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Methods, Models, and Assumptions Used in Finite Element Simulation of a Pilger Metal Forming Process

[+] Author Affiliations
John Martin

Lockheed Martin, Inc.

Paper No. PVP2003-1895, pp. 109-119; 11 pages
doi:10.1115/PVP2003-1895
From:
  • ASME 2003 Pressure Vessels and Piping Conference
  • Computer Technology and Applications
  • Cleveland, Ohio, USA, July 20–24, 2003
  • Conference Sponsors: Pressure Vessels and Piping Division
  • ISBN: 0-7918-1699-0
  • Copyright © 2003 by ASME

abstract

The pilger process is a cold-worked mechanical process that combines the elements of extrusion, rolling, and upsetting for the formation of thin-walled tubes. This complex manufacturing process relies on the results of trial and error testing programs, experimental parameter sensitivity studies, and prototypical applications to advance the technology. This finite element modelling effort describes the methods, models, and assumptions used to assess the process parameters used to manufacture thin-walled tubing. The modelling technique breaks down the manufacturing process into smaller computer generated models representing fundamental process functions. Each of these models is linked with the overall process simulation. Simplified assumptions are identified and supporting justifications provided. This work represents proof of principle modelling techniques, using large deformation, large strain, finite element software. These modelling techniques can be extended to more extensive parameter studies evaluating the effects of pilger process parameter changes on final tube stress and strain states and their relationship to defect formation/propagation. Sensitivity studies on input variables and the process parameters associated with one pass of the pilger process are also included. The modelling techniques have been extended to parameter studies evaluating the effects of pilger process parameter changes on tube stress and strain states and their relationship to defect formation. Eventually a complex qualified 3-D model will provide more accurate results for process evaluation purposes. However, the trends and results reported are judged adequate for examining process trends and parameter variability.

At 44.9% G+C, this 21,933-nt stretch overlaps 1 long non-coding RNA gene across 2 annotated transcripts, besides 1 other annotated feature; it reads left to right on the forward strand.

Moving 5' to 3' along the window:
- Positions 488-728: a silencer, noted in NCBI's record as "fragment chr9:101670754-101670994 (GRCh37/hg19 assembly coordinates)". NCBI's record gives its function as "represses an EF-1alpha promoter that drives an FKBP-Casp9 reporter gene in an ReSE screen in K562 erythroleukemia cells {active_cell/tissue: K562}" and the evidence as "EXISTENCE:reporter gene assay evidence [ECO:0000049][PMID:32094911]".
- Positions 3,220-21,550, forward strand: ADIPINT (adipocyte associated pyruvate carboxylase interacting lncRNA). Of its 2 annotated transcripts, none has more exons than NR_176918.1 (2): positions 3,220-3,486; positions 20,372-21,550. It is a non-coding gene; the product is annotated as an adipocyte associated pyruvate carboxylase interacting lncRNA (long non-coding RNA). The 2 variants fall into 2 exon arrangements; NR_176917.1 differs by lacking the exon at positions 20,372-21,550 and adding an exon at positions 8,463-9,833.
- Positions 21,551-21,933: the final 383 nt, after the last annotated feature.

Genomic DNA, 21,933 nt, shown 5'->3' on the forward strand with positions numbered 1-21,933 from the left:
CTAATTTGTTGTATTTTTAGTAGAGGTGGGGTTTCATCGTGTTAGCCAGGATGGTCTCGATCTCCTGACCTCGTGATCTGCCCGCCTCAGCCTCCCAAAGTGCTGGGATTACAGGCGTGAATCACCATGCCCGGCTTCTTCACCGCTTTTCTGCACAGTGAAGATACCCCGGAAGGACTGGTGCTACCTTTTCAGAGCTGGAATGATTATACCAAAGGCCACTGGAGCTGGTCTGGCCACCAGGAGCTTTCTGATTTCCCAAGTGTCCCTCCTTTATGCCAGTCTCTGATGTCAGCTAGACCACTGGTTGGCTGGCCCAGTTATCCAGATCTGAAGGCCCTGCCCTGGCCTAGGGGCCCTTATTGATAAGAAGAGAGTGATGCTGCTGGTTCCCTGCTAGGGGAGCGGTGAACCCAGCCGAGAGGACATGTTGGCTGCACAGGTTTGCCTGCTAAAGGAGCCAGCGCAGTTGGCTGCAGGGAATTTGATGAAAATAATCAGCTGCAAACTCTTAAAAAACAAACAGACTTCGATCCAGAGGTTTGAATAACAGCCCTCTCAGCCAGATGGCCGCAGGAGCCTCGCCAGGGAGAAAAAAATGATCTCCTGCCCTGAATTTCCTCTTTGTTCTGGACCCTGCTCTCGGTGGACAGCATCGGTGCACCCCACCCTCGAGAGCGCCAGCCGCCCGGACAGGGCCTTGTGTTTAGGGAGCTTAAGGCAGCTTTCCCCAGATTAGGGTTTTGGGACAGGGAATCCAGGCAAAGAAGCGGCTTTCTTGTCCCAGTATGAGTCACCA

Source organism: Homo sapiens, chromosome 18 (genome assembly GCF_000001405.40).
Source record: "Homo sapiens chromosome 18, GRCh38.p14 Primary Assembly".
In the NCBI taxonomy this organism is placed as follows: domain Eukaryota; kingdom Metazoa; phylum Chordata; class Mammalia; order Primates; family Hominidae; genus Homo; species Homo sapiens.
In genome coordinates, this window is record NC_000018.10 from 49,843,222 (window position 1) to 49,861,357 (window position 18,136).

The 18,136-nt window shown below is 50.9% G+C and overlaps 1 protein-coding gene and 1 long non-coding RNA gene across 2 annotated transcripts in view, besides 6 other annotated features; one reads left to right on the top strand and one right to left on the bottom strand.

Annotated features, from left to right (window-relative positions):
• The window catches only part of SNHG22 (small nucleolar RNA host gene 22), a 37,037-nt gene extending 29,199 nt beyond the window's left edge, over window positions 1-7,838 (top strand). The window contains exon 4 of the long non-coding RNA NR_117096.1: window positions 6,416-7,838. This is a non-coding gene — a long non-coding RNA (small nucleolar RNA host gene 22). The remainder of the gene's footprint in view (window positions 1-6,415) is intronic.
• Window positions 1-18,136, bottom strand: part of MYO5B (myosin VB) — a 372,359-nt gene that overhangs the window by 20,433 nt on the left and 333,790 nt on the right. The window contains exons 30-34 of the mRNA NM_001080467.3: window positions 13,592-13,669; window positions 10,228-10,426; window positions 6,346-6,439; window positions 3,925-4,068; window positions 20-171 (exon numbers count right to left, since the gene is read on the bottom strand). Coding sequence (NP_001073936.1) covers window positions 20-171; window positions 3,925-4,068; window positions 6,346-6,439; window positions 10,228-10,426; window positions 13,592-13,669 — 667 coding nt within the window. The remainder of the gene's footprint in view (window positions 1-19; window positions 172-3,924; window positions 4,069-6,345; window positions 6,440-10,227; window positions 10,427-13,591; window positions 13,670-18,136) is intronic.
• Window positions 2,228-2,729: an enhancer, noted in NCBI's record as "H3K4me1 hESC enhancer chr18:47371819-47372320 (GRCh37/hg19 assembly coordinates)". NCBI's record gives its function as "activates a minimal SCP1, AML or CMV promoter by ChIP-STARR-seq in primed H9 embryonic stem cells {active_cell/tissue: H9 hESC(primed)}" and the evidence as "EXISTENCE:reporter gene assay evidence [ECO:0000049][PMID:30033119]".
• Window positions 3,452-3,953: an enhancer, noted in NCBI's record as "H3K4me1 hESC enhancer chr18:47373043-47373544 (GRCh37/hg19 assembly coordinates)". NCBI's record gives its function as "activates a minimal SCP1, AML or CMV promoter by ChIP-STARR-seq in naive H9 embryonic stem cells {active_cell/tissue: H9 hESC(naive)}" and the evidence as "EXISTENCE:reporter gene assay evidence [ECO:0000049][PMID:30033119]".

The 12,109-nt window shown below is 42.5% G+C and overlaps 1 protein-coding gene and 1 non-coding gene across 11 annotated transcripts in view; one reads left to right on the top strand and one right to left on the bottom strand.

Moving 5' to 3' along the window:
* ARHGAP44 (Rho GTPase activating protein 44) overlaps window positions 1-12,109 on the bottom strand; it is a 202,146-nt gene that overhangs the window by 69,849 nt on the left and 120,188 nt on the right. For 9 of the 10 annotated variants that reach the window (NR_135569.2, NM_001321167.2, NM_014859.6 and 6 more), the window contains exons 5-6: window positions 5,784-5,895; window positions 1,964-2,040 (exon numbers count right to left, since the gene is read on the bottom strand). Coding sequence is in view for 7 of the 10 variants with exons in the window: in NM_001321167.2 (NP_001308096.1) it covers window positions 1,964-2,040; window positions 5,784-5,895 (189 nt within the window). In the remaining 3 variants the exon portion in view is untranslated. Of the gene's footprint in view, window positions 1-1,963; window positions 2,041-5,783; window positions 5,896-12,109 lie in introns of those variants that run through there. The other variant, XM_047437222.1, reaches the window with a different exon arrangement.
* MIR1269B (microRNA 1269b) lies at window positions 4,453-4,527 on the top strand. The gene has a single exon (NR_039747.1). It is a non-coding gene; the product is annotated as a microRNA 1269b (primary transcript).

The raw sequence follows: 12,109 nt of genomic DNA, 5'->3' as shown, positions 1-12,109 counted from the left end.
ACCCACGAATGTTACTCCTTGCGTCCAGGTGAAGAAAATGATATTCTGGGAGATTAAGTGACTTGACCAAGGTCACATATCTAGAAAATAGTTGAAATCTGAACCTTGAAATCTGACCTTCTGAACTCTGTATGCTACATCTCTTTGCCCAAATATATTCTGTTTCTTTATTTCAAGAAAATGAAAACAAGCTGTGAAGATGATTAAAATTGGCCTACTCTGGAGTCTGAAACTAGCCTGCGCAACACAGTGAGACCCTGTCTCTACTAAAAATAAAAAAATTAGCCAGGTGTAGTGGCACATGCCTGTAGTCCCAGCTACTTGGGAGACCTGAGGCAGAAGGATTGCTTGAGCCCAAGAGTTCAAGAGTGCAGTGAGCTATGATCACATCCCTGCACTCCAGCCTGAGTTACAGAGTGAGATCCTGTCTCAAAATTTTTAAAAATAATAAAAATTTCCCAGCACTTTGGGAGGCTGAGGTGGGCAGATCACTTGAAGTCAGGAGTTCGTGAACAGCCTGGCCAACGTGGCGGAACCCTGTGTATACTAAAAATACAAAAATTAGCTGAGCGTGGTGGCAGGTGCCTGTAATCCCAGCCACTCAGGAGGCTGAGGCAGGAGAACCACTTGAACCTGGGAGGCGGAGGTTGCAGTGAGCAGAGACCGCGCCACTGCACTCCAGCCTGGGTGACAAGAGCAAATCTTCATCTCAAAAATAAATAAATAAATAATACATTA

Copyright © 2003 by ASME

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